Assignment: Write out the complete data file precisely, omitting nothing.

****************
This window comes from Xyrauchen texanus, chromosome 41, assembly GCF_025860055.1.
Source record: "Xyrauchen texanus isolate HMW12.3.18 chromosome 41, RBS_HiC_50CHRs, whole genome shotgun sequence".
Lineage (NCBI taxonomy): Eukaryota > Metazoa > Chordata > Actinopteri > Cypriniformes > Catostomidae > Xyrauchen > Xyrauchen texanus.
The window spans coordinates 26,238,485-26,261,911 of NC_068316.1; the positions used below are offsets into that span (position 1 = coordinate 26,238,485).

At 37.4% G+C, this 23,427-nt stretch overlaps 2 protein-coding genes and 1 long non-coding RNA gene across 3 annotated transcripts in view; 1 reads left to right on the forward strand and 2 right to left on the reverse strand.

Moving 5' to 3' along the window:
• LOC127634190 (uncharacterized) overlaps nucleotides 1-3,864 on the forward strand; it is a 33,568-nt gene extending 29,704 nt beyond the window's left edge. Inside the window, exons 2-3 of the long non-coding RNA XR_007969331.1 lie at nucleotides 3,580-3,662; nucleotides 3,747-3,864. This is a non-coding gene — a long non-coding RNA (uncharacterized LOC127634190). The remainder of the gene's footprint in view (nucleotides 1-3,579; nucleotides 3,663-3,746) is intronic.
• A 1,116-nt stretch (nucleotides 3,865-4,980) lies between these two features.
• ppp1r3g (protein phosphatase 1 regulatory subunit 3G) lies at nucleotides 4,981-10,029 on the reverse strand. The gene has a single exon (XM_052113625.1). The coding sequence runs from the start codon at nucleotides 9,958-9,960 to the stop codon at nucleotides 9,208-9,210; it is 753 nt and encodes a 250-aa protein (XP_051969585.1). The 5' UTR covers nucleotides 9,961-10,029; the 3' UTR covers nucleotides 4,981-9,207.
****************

This window comes from Xyrauchen texanus, chromosome 41, assembly GCF_025860055.1.
Source record: "Xyrauchen texanus isolate HMW12.3.18 chromosome 41, RBS_HiC_50CHRs, whole genome shotgun sequence".
Lineage (NCBI taxonomy): Eukaryota > Metazoa > Chordata > Actinopteri > Cypriniformes > Catostomidae > Xyrauchen > Xyrauchen texanus.
The window spans coordinates 26,238,485-26,261,911 of NC_068316.1; the positions used below are offsets into that span (position 1 = coordinate 26,238,485).

At 37.4% G+C, this 23,427-nt stretch overlaps 2 protein-coding genes and 1 long non-coding RNA gene across 3 annotated transcripts in view; 1 reads left to right on the forward strand and 2 right to left on the reverse strand.

Moving 5' to 3' along the window:
• LOC127634190 (uncharacterized) overlaps nucleotides 1-3,864 on the forward strand; it is a 33,568-nt gene extending 29,704 nt beyond the window's left edge. Inside the window, exons 2-3 of the long non-coding RNA XR_007969331.1 lie at nucleotides 3,580-3,662; nucleotides 3,747-3,864. This is a non-coding gene — a long non-coding RNA (uncharacterized LOC127634190). The remainder of the gene's footprint in view (nucleotides 1-3,579; nucleotides 3,663-3,746) is intronic.
• A 1,116-nt stretch (nucleotides 3,865-4,980) lies between these two features.
• ppp1r3g (protein phosphatase 1 regulatory subunit 3G) lies at nucleotides 4,981-10,029 on the reverse strand. The gene has a single exon (XM_052113625.1). The coding sequence runs from the start codon at nucleotides 9,958-9,960 to the stop codon at nucleotides 9,208-9,210; it is 753 nt and encodes a 250-aa protein (XP_051969585.1). The 5' UTR covers nucleotides 9,961-10,029; the 3' UTR covers nucleotides 4,981-9,207.